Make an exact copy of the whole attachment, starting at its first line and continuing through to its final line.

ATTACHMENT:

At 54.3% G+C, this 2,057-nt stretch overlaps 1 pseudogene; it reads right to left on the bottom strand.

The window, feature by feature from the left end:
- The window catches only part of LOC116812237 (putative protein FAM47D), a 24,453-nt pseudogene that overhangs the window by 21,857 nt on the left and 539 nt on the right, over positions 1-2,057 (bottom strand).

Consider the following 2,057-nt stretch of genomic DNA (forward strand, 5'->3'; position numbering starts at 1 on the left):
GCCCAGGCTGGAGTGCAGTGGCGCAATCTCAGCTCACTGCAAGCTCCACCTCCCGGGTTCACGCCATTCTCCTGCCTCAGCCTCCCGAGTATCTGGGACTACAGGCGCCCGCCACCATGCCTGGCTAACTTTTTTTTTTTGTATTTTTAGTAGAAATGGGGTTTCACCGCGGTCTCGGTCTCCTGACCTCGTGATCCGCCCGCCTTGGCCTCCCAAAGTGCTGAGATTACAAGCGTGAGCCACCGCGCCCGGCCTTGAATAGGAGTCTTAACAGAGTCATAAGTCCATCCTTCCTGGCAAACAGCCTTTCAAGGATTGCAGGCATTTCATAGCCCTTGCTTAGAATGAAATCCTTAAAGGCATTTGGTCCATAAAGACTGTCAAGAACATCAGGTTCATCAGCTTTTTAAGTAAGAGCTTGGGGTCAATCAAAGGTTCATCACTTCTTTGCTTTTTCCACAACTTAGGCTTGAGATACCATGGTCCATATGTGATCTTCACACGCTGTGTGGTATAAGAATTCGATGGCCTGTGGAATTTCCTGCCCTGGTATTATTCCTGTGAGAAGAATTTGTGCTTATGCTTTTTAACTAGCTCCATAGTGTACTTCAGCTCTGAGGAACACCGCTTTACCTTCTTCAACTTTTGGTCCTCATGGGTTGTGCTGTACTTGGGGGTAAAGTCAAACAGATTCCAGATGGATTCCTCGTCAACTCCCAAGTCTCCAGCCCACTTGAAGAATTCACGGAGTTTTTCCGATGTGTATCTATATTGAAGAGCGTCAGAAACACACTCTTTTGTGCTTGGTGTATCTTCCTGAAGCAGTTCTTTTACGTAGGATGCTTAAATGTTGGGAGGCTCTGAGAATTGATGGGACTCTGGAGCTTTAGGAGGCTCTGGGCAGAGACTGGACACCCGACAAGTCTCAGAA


At 54.3% G+C, this 2,057-nt stretch overlaps 1 pseudogene; it reads right to left on the bottom strand.

The window, feature by feature from the left end:
- The window catches only part of LOC116812237 (putative protein FAM47D), a 24,453-nt pseudogene that overhangs the window by 21,857 nt on the left and 539 nt on the right, over positions 1-2,057 (bottom strand).

Consider the following 2,057-nt stretch of genomic DNA (forward strand, 5'->3'; position numbering starts at 1 on the left):
GCCCAGGCTGGAGTGCAGTGGCGCAATCTCAGCTCACTGCAAGCTCCACCTCCCGGGTTCACGCCATTCTCCTGCCTCAGCCTCCCGAGTATCTGGGACTACAGGCGCCCGCCACCATGCCTGGCTAACTTTTTTTTTTTGTATTTTTAGTAGAAATGGGGTTTCACCGCGGTCTCGGTCTCCTGACCTCGTGATCCGCCCGCCTTGGCCTCCCAAAGTGCTGAGATTACAAGCGTGAGCCACCGCGCCCGGCCTTGAATAGGAGTCTTAACAGAGTCATAAGTCCATCCTTCCTGGCAAACAGCCTTTCAAGGATTGCAGGCATTTCATAGCCCTTGCTTAGAATGAAATCCTTAAAGGCATTTGGTCCATAAAGACTGTCAAGAACATCAGGTTCATCAGCTTTTTAAGTAAGAGCTTGGGGTCAATCAAAGGTTCATCACTTCTTTGCTTTTTCCACAACTTAGGCTTGAGATACCATGGTCCATATGTGATCTTCACACGCTGTGTGGTATAAGAATTCGATGGCCTGTGGAATTTCCTGCCCTGGTATTATTCCTGTGAGAAGAATTTGTGCTTATGCTTTTTAACTAGCTCCATAGTGTACTTCAGCTCTGAGGAACACCGCTTTACCTTCTTCAACTTTTGGTCCTCATGGGTTGTGCTGTACTTGGGGGTAAAGTCAAACAGATTCCAGATGGATTCCTCGTCAACTCCCAAGTCTCCAGCCCACTTGAAGAATTCACGGAGTTTTTCCGATGTGTATCTATATTGAAGAGCGTCAGAAACACACTCTTTTGTGCTTGGTGTATCTTCCTGAAGCAGTTCTTTTACGTAGGATGCTTAAATGTTGGGAGGCTCTGAGAATTGATGGGACTCTGGAGCTTTAGGAGGCTCTGGGCAGAGACTGGACACCCGACAAGTCTCAGAA